Minneapolis Education Board Director
Appointed to National Assessment Governing Board
Local Leader Is One of Six Members Named by
U.S. Education Secretary Arne Duncan
WASHINGTON (August 21, 2012) — Minneapolis Board of Education director Rebecca Gagnon has been appointed to serve a four-year term on the National Assessment Governing Board, U.S. Education Secretary Arne Duncan announced yesterday. Five other Board members—three of them also new appointees—were announced as well. Their terms begin October 1, 2012.
Gagnon, who has served on the Minneapolis school board since 2011, will serve in the category of "local school board member" on the Governing Board, which sets policy for the National Assessment of Educational Progress (NAEP), known as The Nation’s Report Card. NAEP is the country’s only nationally representative assessment of student achievement in various subjects, including mathematics, reading, writing, and science.
"We are delighted to have Rebecca join the Board," said Governing Board Chairman David Driscoll. "Her experience as a long-time educator and parent leader will be a major asset in efforts to oversee The Nation’s Report Card—the most valuable benchmark we have for monitoring student progress nationally and for states and large urban districts."
A parent of three children who attend Minneapolis Public Schools, Gagnon has served as an elected board director of the local district that includes 70 schools and 34,000 students. She previously has served in a variety of paid and volunteer positions involving education and youth outreach, including a role as PTA president in Austin, Texas, and a parent volunteer in Singapore, working extensively with youth. Gagnon also previously worked as a law clerk, legal research assistant, and event planner.
Gagnon joins the Board as it is overseeing several important initiatives, including research on how NAEP can be used as an indicator of 12th-grade academic preparedness for college and job training; NAEP parent engagement, with a focus on conveying the urgency of closing achievement gaps and improving student performance; innovative computer-based NAEP assessments; and studies linking NAEP with the Trends in International Mathematics and Science Study (TIMSS).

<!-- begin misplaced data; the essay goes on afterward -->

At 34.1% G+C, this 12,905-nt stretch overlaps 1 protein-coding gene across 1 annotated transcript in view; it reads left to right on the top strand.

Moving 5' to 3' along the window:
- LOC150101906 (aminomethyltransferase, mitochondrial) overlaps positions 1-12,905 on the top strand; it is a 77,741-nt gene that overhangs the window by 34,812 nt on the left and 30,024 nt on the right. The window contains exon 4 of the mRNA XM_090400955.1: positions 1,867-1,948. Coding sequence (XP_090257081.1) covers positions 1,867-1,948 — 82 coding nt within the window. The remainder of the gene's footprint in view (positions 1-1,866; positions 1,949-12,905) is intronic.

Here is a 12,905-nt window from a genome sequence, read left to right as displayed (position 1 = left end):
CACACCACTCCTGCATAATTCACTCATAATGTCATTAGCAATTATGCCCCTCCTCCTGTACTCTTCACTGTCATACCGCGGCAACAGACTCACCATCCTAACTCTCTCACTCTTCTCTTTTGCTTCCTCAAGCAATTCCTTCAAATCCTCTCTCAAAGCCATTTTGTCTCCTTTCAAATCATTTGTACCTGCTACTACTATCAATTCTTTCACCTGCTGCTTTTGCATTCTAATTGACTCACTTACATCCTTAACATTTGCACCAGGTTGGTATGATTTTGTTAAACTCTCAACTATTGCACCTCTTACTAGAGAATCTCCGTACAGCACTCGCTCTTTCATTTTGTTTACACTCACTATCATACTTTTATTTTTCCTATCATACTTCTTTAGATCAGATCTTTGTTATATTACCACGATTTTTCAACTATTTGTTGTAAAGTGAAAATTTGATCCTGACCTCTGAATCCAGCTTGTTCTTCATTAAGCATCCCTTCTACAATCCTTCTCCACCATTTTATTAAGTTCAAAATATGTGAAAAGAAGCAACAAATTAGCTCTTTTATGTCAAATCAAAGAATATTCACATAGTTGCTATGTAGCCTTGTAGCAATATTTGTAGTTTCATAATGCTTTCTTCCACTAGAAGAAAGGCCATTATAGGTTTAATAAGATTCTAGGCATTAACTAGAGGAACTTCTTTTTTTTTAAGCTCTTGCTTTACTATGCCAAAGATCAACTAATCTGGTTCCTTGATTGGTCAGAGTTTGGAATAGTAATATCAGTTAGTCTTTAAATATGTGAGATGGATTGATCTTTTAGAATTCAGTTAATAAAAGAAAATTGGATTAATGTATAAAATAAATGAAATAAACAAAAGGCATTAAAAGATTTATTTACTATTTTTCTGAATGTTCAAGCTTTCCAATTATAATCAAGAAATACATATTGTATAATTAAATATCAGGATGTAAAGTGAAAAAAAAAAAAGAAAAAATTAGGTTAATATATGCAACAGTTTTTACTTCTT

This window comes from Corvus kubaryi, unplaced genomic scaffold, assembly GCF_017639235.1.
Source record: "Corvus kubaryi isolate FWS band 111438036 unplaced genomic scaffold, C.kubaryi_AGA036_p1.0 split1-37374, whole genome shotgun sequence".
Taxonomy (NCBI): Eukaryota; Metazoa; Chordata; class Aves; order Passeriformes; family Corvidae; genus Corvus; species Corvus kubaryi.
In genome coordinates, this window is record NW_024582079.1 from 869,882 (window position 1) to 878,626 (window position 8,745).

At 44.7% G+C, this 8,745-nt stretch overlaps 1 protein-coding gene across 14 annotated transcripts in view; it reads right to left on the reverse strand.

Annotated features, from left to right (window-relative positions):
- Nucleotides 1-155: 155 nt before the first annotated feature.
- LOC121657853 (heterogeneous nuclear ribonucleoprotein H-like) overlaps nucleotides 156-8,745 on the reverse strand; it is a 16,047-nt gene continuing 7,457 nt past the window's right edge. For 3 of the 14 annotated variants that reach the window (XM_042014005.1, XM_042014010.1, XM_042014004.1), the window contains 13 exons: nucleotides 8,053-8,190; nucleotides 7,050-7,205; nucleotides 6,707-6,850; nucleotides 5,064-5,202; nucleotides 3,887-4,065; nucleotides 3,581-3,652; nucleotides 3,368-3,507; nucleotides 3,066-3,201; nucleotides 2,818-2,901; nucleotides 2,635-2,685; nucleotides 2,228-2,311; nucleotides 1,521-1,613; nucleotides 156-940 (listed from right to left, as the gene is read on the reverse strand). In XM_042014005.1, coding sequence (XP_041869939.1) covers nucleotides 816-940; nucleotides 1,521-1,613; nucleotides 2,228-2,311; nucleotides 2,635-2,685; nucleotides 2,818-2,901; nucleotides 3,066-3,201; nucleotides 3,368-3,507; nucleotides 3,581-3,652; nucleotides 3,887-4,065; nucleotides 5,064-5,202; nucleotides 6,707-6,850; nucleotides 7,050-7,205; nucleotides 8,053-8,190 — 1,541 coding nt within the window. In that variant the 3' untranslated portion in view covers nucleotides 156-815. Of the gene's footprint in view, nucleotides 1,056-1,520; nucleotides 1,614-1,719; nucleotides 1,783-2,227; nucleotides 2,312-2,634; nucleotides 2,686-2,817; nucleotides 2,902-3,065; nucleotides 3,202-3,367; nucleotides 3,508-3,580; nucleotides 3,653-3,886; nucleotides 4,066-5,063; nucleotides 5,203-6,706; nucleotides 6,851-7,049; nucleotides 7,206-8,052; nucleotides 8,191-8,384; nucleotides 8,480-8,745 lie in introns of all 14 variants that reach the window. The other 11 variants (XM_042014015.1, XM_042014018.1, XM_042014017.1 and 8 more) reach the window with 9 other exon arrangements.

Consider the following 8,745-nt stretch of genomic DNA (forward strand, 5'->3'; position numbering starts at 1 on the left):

Congress established the 26-member Governing Board in 1988 to oversee NAEP, which makes objective information on student performance available to policymakers and the public at the national, state, and local levels. NAEP has served an important role in evaluating the condition and progress of U.S. educational achievement since 1969. Among many other duties, the Governing Board determines subjects to be tested, the test content, and achievement levels for each test; and works to inform the public about NAEP results.
Gagnon joins a group of governors, state legislators, local and state school officials, educators and researchers, business representatives, and members of the general public who make up the Board. In addition to Gagnon, others appointed by Secretary Duncan yesterday are listed below along with their hometown, category of appointment, and official title. The term for each member is slated to extend to September 30, 2016.
- Honorable Anitere Flores, Miami – Republican state legislator:
Florida state senator; Board member since 2008
- Andrew Ho, Cambridge, Mass. – testing and measurement expert:
Assistant Professor at Harvard Graduate School of Education
- Terry Mazany, Chicago – general public representative:
President and CEO of The Chicago Community Trust
- Joseph O’Keefe, Chestnut Hill, Mass. – non-public school administrator or policymaker:
Professor at Boston College’s Lynch School of Education
- Honorable Sonny Perdue, Atlanta – Republican governor:
Consultant and former governor of Georgia; Board member since 2008
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The National Assessment of Educational Progress is the only nationally representative, continuing evaluation of the condition of education in the United States. It has served as a national yardstick of student achievement since 1969. Through the Nation's Report Card, NAEP informs the public about what American students know and can do in various subject areas and compares achievement between states, large urban districts, and various student demographic groups.
The National Assessment Governing Board is an independent, bipartisan board whose members include governors, state legislators, local and state school officials, educators, business representatives and members of the general public. Congress created the 26-member Governing Board in 1988 to oversee and set policy for NAEP.
The National Assessment of Educational Progress (NAEP) is a congressionally authorized project sponsored by the U.S. Department of Education. The National Center for Education Statistics, within the Institute of Education Sciences, administers NAEP. The Commissioner of Education Statistics is responsible by law for carrying out the NAEP project.